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Columbus Day Weekend – Day 1 October 30, 2008

Posted by dakotabiker in Rides.
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I had planned a vacation – sort of – to see the space shuttle launch for the Hubble repair mission.  A very resourceful co-worker in the knowmanaged (more or less) to snag me an invitation to the launch.  It would have been a very cool thing to see on many levels.  To see two shuttles on their launch pads at the same time – cool.  The mission was to maintain the Hubble Space telescope which is planning to image the LCROSS lunar impact (my current assignment as a NASA program executive) – very cool.  And to see a shuttle night launch – very very cool.  However, as luck would have it (for both good and bad) the Hubble itself developed a telemetry framing problem a few weeks prior.  Good news, since it happened when it did, the mission could be modified to send up replacement hardware for the new problem.  Bad news in that it kicked the launch down the road into early next year – scrubbing my vacation. 

By riding down on the Harley, that vacation would also be my best opportunity to pick up my last four ABCs of Touring points for the year before the weather got, well, more challenging.  I had planned to take a leisurely week and a half to keep a comfortable pace and enjoy the back roads, making the launch seem like “just another adventure-filled stop” in the middle of the trip.  I was especially looking forward to the first stop — Ribeyes Steakhouse in Lillington, NC.  The menu on the internet was pretty basic:  14 oz, 16 oz, 18 oz, or 20 oz.  I had never been there nor heard of the place before, but with a menu like that…. well, given my passion the charred-medium-rare ribeyes, that destination was nearly as important as the launch.   With the launch delay, I had a tough time trying to self-justify taking all that time off, but my urge for meat kissed by fire, and my 4-point paucity, inspired a great 4-day ride from Friday through Columbus Day.

The Day 1 objective was clear – an ABC point for North Carolina followed by a 20-oz ribeye.  After freezing my tail off camping in Ohio the week or so prior, I decided I wasn’t even going to bring the tent for this one.  It would be cheap motels.  I packed my standard assortment of riding outwear to meet expected weather and as many pairs of socks and underwear as days I expected to be gone, and I headed out.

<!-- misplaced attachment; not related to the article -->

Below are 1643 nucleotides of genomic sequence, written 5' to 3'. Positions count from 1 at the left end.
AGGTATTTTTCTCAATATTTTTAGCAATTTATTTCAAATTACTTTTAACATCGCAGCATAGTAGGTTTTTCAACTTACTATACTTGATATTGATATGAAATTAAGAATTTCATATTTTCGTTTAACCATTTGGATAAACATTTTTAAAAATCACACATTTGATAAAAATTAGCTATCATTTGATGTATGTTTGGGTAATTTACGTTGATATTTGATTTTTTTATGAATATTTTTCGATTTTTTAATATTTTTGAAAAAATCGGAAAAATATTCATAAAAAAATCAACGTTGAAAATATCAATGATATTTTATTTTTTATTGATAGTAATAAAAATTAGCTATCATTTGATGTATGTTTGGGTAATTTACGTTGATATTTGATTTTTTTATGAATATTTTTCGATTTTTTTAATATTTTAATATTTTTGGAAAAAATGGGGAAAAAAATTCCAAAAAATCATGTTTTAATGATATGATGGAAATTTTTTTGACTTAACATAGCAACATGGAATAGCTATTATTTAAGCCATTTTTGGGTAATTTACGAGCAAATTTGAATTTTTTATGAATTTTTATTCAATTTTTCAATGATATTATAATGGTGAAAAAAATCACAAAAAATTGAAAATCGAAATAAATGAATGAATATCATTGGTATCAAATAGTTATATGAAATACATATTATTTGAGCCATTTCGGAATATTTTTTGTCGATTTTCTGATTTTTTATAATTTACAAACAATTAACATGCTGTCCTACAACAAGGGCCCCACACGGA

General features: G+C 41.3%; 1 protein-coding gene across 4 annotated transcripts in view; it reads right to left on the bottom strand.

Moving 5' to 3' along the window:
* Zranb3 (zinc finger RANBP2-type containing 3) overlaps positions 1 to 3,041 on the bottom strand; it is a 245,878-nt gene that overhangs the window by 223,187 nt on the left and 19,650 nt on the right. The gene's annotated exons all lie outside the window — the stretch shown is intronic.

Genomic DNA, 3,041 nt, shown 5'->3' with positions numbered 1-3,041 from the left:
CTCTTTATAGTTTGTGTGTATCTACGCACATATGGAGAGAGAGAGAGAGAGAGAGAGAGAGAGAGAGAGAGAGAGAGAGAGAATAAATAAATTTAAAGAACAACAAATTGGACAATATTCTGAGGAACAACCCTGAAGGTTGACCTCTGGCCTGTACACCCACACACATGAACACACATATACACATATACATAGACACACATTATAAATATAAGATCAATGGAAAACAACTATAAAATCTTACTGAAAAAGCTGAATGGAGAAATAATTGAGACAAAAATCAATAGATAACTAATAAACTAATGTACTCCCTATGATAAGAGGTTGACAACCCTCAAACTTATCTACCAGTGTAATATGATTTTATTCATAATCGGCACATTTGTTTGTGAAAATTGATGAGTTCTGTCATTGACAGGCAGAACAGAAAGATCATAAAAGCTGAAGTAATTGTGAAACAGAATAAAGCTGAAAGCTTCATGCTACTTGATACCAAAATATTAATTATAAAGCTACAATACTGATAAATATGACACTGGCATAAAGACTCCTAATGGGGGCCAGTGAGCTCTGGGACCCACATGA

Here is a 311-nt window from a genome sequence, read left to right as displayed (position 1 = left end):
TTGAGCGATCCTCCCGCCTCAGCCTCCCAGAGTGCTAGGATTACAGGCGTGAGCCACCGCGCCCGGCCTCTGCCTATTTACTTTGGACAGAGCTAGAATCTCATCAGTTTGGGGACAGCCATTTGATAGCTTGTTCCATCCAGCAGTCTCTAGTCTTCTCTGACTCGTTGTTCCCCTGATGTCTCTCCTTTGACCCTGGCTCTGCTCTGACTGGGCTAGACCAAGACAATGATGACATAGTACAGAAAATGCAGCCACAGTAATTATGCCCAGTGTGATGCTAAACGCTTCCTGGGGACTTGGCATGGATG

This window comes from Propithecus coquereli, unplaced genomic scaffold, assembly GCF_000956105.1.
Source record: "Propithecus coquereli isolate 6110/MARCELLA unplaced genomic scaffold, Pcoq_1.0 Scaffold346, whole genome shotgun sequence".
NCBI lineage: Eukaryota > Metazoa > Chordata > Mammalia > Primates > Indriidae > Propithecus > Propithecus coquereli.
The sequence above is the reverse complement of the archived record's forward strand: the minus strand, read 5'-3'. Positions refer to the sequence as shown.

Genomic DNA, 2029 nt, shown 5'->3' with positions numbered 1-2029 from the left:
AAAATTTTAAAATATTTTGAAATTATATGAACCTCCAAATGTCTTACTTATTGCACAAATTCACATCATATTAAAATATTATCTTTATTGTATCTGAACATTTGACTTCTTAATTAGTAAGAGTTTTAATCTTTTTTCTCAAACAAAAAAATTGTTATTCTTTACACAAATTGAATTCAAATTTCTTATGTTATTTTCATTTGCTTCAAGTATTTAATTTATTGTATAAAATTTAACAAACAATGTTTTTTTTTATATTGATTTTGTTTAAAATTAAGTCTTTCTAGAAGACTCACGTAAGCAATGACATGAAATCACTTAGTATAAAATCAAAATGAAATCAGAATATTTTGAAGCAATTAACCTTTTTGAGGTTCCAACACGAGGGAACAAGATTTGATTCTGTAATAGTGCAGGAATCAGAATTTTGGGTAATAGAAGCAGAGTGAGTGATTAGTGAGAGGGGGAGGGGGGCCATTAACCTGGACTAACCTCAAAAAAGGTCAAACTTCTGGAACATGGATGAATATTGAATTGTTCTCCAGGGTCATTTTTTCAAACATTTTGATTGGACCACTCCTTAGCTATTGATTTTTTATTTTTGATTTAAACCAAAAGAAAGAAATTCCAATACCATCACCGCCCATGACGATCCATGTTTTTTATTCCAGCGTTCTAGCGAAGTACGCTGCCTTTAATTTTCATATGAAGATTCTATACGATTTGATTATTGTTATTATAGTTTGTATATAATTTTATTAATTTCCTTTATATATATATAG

As per usual, I was most eager to get out of my immediate region before hitting the slower, more enjoyable ride.  I took I-95 south to the DC beltway, circling around the east side.  I continued down I-95 into Virginia.  Leaving on a mid-day Friday before a Monday holiday, the traffic was quite manageable and I made pretty good time.  The scenery and ambiance was nice enough, but typical of interstate travel.  About 17 miles shy of the North Carolina boarder I hopped off I-95 and took US-301.  Of course I immediately lost speed, but was finally getting more local flavor.  About this time, the clouds starting getting a little ominous…

Reaching the NC border I stopped for my ABCs point and gave my butt a rest. It started getting a bit chilly and the little dive of a border cafe nearby looked very inviting, but the weather was looking more threatening, and I really wanted to be in Lillington by day’s end, so I pressed on.

North Carolina definitely had its own flavor.  It definitely felt like the economy was seeing hard times.  I passed small, run-down homesteads admist small cotton fields.  The landscape was littered with half demolished out-buildings and heaps of rusted vehicles and scrap.  I had hoped to find cheap local-flavor motels, as I am wont to do, and oh did I…  There were plenty; but of course none were open.  Motel after motel was abandoned and dilapidated.  Several had been burglarized or vandalized, and many in such bad shape you could see right through them.  There were so many, one would think that at one time there must have been something in the area to draw a lot of tourist traffic, but that was clearly not the case any longer.   Gasoline was becoming a problem too.  Quite a few stations were simply out of gas, even more were out of high-octane fuel, which of course the Harley needs.  I had heard that Georgia was having fuel supply problems, but didn’t know it extended so far.  I very quickly learned to fill up at half tank or sooner.